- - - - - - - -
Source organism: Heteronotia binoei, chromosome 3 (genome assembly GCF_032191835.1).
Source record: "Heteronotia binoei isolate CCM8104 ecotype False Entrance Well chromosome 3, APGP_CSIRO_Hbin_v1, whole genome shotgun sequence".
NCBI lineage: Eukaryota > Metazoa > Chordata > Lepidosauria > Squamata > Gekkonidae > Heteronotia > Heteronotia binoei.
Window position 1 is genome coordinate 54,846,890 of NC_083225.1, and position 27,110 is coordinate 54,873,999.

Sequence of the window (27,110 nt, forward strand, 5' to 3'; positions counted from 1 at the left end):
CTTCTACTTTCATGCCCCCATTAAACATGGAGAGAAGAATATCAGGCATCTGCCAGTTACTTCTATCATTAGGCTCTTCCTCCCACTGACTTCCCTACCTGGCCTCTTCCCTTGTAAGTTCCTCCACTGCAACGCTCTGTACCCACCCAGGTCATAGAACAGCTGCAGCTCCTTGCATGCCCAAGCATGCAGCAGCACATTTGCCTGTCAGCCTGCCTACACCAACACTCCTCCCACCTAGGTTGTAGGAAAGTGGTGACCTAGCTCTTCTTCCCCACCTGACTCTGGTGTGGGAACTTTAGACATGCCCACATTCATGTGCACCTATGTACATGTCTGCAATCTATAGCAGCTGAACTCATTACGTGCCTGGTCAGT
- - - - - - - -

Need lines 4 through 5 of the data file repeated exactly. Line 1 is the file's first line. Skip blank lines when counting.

Window position 1 is genome coordinate 54,846,890 of NC_083225.1, and position 27,110 is coordinate 54,873,999.

Sequence of the window (27,110 nt, forward strand, 5' to 3'; positions counted from 1 at the left end):